By Catherine Burns
Rewind back one year: people were just starting to talk about the credit crunch but no-one knew just how far the global economy was going to dive. Newsbeat listener Paul Lackie got in touch with some money worries of his own. He couldn't get any credit and wanted to get out of debt. We hooked him up with an expert, Chris Tapp, from the charity Credit Action. But has Paul managed to sort himself out?
Paul's trying to pay off as much of his debt as he can
When Newsbeat first met Paul, he'd had enough. Despite having a good job, no companies seemed to trust him. He couldn't even get BT to install a landline in his house.
It was because he had a bad credit rating. That's the score that businesses look at when they're trying to decide whether or not to lend you money.
Debt counsellor Chris Tapp gave Paul an easy way to sort that problem out.
Normal credit cards wouldn't lend to him. But you can get higher interest ones, with APRs of about 30%.
Chris told Paul to apply for one of them, and spend on it. As long as he paid the whole thing back every month, he wouldn't be stung by the interest rates.
It would boost his credit score, because lenders would see that he was managing his debts well.
Paul gave it a go, and it worked. Within six months, he'd been accepted for a cheaper credit card, and his credit rating had rocketed.
'Bide your time'
Despite that, he sometimes still gets turned down for credit.
Chris Tapp says that's to be expected right now: "In the current climate it's very difficult, even if you have got a pretty decent credit score, because the banks simply don't have the money.
Debt counsellor Chris Tapp advised Paul to haggle more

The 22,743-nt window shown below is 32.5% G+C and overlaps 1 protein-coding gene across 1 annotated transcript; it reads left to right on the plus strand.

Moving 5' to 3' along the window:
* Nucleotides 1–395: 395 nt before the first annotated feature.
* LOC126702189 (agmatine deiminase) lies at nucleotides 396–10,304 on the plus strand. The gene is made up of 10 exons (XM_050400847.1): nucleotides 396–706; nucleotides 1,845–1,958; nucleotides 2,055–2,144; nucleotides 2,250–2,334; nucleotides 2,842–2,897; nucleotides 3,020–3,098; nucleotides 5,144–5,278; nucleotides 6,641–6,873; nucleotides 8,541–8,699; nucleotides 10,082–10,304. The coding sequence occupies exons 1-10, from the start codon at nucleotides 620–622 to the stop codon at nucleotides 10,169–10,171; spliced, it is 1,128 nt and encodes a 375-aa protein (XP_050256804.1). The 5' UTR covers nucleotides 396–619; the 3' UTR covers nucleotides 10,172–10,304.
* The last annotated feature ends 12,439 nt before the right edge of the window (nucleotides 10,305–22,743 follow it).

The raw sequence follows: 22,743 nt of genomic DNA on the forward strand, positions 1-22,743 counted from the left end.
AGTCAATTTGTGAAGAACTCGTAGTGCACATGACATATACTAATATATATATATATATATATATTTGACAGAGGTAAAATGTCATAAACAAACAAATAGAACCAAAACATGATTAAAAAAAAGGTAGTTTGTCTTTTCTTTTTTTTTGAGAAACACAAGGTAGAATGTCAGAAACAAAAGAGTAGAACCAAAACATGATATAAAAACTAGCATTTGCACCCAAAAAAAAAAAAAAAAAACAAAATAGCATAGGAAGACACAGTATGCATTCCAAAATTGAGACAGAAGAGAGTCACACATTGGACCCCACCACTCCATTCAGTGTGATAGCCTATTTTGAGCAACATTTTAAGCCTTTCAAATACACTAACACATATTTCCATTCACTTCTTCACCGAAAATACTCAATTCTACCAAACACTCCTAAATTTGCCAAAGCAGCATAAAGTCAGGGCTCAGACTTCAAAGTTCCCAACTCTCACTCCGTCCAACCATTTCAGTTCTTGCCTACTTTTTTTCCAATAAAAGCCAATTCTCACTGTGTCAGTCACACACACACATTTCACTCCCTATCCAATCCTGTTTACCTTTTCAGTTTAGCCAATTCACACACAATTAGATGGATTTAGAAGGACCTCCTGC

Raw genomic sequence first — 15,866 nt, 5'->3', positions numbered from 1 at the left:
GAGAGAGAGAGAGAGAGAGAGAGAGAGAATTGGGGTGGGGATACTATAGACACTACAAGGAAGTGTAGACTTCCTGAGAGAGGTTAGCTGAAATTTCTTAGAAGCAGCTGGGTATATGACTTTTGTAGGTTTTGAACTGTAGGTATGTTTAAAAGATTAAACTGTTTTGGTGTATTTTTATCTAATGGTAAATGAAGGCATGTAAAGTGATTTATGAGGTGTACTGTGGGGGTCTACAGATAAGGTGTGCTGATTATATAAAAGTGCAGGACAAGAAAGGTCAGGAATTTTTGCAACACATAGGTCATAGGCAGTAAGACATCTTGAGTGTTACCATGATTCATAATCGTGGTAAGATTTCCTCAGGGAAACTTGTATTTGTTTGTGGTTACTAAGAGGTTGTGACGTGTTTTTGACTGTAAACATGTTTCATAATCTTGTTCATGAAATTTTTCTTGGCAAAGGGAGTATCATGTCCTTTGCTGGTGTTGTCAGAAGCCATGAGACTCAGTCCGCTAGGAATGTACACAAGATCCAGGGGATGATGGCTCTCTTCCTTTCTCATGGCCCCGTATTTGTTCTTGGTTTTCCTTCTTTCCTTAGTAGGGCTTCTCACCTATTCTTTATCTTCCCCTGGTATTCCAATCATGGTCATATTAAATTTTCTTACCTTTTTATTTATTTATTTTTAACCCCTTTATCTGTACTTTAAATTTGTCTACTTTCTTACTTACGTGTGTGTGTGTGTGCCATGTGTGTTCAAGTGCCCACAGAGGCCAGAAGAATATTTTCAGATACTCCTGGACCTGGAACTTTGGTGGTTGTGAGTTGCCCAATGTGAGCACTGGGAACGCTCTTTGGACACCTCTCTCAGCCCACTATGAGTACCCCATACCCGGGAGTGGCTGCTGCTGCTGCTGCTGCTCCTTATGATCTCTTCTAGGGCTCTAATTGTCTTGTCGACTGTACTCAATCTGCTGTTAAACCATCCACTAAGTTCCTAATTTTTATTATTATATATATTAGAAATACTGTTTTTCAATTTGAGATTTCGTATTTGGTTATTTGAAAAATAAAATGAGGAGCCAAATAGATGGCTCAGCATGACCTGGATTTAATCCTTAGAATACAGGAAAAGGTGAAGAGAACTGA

"It might be a case of biding your time until the economic situation improves. That's going to be the case for a lot of people at the minute."
Paul's other problem was that he was in debt. But he's managing to whittle that down.
He says it's been surprisingly easy: "At the moment, I stand at about £7,000. I'm just trying to pay it off as much as I can. Just through being a little bit tight. I take a packed lunch to work."
Paul's started haggling for things too. One day he rang his phone company and gym and told them he wanted a better rate, or he would cancel his contract.
Both dropped their prices for him, and now he's about £100 a month better off.
But he says he still struggles to be good with money: "It doesn't help that I'm a pretty impulsive person, and temptation creeps in.
"Especially holidays. If anyone's going away, or something like that, I'm on it."
Chris reckons Paul shouldn't be too hard on himself though.
"It's not a complete disaster. If you're in debt and you're working to pay it off, your life doesn't have to be miserable in the meantime. It's good to have a bit of money for leisure," he says.